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  • Council workers clear a drain on Railway Terrace in the innerwest Sydney suburb of Lewisham during wild weather in Sydney. (AAP)
Sydney, Wollongong, Gosford and Newcastle are being lashed by heavy rain, flash flooding and damaging winds
English
By
AAP-SBS, Presented by
Justin Sungil Park

28 Nov 2018 - 11:26 AM  UPDATED 28 Nov 2018 - 11:30 AM

Flights were cancelled and trains suspended as intense rain and flash flooding wreaked havoc in Sydney on Wednesday morning.

The NSW State Emergency Service received almost 260 calls for help by 7am, including 11 flood rescues.

"It's turning into being a wild day," SES regional controller Greg Murphy told Seven Network.

According to Weatherzone, Observatory Hill received its entire November monthly average in "less than two hours".

"Between 5:20am and 7am, the city collected 84.6mm and the November average is 83.8mm," it tweeted.

Drivers have been told to stay off the roads as public transport across the city has been similarly affected.

Social media users have been sharing images and video of the wild weather under the hashtag #SydneyStorm.

A number of flights at Sydney Airport were delayed or cancelled, with the airport reduced to just one runway.

 

Cancelled flights at Sydney Airport.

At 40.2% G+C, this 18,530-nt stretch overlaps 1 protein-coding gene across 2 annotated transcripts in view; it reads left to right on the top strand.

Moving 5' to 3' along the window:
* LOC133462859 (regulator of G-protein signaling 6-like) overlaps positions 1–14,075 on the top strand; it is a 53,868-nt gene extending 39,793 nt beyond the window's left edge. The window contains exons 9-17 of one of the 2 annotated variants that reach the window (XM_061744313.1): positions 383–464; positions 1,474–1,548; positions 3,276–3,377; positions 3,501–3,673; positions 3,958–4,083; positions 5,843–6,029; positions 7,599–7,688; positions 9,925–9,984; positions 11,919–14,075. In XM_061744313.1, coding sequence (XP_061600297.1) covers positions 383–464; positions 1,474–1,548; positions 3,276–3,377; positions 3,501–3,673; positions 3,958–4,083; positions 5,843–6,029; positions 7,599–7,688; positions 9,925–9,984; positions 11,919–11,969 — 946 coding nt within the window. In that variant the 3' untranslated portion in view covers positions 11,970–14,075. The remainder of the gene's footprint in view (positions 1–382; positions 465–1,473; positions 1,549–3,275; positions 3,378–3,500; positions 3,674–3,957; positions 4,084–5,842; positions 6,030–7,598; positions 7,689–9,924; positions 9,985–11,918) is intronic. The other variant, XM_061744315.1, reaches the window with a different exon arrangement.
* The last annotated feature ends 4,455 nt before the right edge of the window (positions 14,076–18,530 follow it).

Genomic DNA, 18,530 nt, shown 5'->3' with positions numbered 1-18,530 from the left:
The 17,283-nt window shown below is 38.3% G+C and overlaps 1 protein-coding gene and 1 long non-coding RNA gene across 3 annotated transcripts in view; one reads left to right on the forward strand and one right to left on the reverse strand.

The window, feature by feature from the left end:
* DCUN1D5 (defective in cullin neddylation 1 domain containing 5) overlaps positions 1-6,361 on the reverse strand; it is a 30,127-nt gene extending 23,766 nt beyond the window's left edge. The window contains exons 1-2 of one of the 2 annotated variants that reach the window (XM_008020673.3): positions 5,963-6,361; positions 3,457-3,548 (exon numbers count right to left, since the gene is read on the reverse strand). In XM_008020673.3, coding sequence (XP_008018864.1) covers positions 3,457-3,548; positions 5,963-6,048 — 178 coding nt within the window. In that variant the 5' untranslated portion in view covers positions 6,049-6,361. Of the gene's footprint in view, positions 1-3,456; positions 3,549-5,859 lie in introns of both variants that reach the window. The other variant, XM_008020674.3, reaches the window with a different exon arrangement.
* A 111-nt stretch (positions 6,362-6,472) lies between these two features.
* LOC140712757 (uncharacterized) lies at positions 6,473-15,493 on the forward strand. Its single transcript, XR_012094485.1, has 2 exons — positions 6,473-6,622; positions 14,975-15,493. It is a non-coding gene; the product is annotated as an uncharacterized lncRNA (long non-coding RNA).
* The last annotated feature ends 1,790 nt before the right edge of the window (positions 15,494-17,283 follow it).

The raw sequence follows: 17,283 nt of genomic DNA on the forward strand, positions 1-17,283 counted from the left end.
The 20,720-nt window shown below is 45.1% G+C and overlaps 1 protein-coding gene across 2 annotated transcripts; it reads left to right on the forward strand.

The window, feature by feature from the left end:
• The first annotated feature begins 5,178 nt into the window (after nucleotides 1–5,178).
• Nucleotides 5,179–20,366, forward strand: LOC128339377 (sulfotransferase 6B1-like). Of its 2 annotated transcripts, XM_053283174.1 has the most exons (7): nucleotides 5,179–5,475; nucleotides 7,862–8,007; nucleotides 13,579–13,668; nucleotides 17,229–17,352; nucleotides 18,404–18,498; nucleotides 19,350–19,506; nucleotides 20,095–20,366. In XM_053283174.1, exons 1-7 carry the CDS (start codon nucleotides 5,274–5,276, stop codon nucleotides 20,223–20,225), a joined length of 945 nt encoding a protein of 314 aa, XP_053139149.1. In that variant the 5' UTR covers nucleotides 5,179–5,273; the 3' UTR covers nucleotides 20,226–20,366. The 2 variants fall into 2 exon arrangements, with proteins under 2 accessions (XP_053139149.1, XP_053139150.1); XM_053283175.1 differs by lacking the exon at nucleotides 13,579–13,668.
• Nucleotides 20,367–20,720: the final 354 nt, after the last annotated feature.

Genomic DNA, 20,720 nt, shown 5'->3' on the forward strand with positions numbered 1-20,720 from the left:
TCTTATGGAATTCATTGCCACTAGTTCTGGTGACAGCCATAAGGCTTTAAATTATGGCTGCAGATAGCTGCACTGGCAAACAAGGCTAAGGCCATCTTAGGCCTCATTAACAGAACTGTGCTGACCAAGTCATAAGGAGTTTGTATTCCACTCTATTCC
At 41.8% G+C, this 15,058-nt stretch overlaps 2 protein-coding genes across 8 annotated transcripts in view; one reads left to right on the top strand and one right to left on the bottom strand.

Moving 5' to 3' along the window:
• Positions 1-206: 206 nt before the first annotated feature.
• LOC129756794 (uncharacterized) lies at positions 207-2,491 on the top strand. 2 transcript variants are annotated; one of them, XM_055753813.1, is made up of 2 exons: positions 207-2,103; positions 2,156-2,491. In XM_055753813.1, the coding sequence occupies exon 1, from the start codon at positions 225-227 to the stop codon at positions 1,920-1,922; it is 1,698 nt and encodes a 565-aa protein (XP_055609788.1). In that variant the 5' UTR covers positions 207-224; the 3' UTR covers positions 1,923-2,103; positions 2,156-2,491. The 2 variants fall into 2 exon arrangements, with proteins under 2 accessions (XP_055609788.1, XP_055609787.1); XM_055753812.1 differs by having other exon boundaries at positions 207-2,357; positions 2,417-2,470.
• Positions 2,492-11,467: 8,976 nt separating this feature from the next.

Cancelled flights at Sydney Airport.
Ricardo Goncalves

 

Thousands of properties were left without power, including hundreds of businesses in the CBD.

NSW Police are urging motorists to "take extra care on the roads today with horrendous weather currently lashing Sydney".

"The conditions we are experiencing today are some of the worst I've ever seen, and I am appealing to everyone, motorists and pedestrians alike, to take care," assistant commissioner Michael Corboy said.

"Drivers need to consider reducing their speed to make sure they have enough braking distance for themselves and for the vehicle in front, and to drive to the conditions.

"We can't stress enough that motorists should never attempt to drive through floodwaters or cross flooded causeways."

SES Assistant Commissioner Scott Hanckel even advised people try to arrange to work from home if possible.

He was hopeful the SES would have thousands of volunteers available to call on across the South Coast, Hunter and Sydney metro areas, should people need help with fallen trees or flooding.